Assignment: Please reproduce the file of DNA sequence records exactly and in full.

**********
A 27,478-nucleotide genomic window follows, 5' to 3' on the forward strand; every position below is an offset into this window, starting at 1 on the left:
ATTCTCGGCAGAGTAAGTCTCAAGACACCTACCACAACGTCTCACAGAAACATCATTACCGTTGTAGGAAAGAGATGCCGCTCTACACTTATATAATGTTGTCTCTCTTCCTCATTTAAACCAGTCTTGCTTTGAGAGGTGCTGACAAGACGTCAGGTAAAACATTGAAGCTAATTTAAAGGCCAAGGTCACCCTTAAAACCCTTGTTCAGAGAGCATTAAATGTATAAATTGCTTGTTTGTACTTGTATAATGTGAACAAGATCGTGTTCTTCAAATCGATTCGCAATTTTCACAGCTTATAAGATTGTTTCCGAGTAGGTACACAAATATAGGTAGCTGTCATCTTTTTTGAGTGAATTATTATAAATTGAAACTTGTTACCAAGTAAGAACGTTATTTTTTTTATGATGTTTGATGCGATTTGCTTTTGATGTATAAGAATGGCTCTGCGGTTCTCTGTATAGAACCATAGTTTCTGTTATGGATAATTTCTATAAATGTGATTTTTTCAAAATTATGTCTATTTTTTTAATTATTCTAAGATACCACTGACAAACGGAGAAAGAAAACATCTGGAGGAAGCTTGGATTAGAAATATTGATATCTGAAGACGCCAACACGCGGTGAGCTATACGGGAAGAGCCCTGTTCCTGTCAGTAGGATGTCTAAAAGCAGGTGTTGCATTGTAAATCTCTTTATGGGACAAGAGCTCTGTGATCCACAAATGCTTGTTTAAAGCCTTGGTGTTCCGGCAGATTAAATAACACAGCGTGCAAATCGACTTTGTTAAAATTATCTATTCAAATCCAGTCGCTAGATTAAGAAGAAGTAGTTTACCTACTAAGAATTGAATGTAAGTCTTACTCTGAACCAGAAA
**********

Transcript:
A 27,478-nucleotide genomic window follows, 5' to 3' on the forward strand; every position below is an offset into this window, starting at 1 on the left:
ATTCTCGGCAGAGTAAGTCTCAAGACACCTACCACAACGTCTCACAGAAACATCATTACCGTTGTAGGAAAGAGATGCCGCTCTACACTTATATAATGTTGTCTCTCTTCCTCATTTAAACCAGTCTTGCTTTGAGAGGTGCTGACAAGACGTCAGGTAAAACATTGAAGCTAATTTAAAGGCCAAGGTCACCCTTAAAACCCTTGTTCAGAGAGCATTAAATGTATAAATTGCTTGTTTGTACTTGTATAATGTGAACAAGATCGTGTTCTTCAAATCGATTCGCAATTTTCACAGCTTATAAGATTGTTTCCGAGTAGGTACACAAATATAGGTAGCTGTCATCTTTTTTGAGTGAATTATTATAAATTGAAACTTGTTACCAAGTAAGAACGTTATTTTTTTTATGATGTTTGATGCGATTTGCTTTTGATGTATAAGAATGGCTCTGCGGTTCTCTGTATAGAACCATAGTTTCTGTTATGGATAATTTCTATAAATGTGATTTTTTCAAAATTATGTCTATTTTTTTAATTATTCTAAGATACCACTGACAAACGGAGAAAGAAAACATCTGGAGGAAGCTTGGATTAGAAATATTGATATCTGAAGACGCCAACACGCGGTGAGCTATACGGGAAGAGCCCTGTTCCTGTCAGTAGGATGTCTAAAAGCAGGTGTTGCATTGTAAATCTCTTTATGGGACAAGAGCTCTGTGATCCACAAATGCTTGTTTAAAGCCTTGGTGTTCCGGCAGATTAAATAACACAGCGTGCAAATCGACTTTGTTAAAATTATCTATTCAAATCCAGTCGCTAGATTAAGAAGAAGTAGTTTACCTACTAAGAATTGAATGTAAGTCTTACTCTGAACCAGAAA